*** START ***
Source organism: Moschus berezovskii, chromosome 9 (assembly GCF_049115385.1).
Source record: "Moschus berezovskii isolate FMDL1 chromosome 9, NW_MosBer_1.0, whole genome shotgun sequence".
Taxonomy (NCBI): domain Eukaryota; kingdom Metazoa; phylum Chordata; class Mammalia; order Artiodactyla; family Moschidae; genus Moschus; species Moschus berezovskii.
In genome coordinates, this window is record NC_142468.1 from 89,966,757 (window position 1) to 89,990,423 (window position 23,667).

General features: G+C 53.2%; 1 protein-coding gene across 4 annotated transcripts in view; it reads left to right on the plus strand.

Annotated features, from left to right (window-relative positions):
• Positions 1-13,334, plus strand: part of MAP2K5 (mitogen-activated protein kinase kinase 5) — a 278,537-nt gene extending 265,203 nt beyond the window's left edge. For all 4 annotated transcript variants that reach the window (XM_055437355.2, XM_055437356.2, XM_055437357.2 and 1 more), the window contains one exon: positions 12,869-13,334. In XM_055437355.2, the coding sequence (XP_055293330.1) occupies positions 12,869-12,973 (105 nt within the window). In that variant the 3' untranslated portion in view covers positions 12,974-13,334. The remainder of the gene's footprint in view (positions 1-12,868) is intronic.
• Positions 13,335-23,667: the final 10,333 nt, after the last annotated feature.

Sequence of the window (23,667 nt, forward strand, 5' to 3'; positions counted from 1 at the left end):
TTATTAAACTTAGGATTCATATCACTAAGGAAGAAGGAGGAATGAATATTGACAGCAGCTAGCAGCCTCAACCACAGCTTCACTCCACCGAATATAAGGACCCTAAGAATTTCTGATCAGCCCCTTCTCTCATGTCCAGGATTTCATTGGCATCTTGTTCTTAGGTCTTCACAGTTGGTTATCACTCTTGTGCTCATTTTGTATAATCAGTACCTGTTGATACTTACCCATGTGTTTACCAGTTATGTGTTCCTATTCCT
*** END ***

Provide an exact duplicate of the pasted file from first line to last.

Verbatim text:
Source organism: Moschus berezovskii, chromosome 9 (assembly GCF_049115385.1).
Source record: "Moschus berezovskii isolate FMDL1 chromosome 9, NW_MosBer_1.0, whole genome shotgun sequence".
Taxonomy (NCBI): domain Eukaryota; kingdom Metazoa; phylum Chordata; class Mammalia; order Artiodactyla; family Moschidae; genus Moschus; species Moschus berezovskii.
In genome coordinates, this window is record NC_142468.1 from 89,966,757 (window position 1) to 89,990,423 (window position 23,667).

General features: G+C 53.2%; 1 protein-coding gene across 4 annotated transcripts in view; it reads left to right on the plus strand.

Annotated features, from left to right (window-relative positions):
• Positions 1-13,334, plus strand: part of MAP2K5 (mitogen-activated protein kinase kinase 5) — a 278,537-nt gene extending 265,203 nt beyond the window's left edge. For all 4 annotated transcript variants that reach the window (XM_055437355.2, XM_055437356.2, XM_055437357.2 and 1 more), the window contains one exon: positions 12,869-13,334. In XM_055437355.2, the coding sequence (XP_055293330.1) occupies positions 12,869-12,973 (105 nt within the window). In that variant the 3' untranslated portion in view covers positions 12,974-13,334. The remainder of the gene's footprint in view (positions 1-12,868) is intronic.
• Positions 13,335-23,667: the final 10,333 nt, after the last annotated feature.

Sequence of the window (23,667 nt, forward strand, 5' to 3'; positions counted from 1 at the left end):
TTATTAAACTTAGGATTCATATCACTAAGGAAGAAGGAGGAATGAATATTGACAGCAGCTAGCAGCCTCAACCACAGCTTCACTCCACCGAATATAAGGACCCTAAGAATTTCTGATCAGCCCCTTCTCTCATGTCCAGGATTTCATTGGCATCTTGTTCTTAGGTCTTCACAGTTGGTTATCACTCTTGTGCTCATTTTGTATAATCAGTACCTGTTGATACTTACCCATGTGTTTACCAGTTATGTGTTCCTATTCCT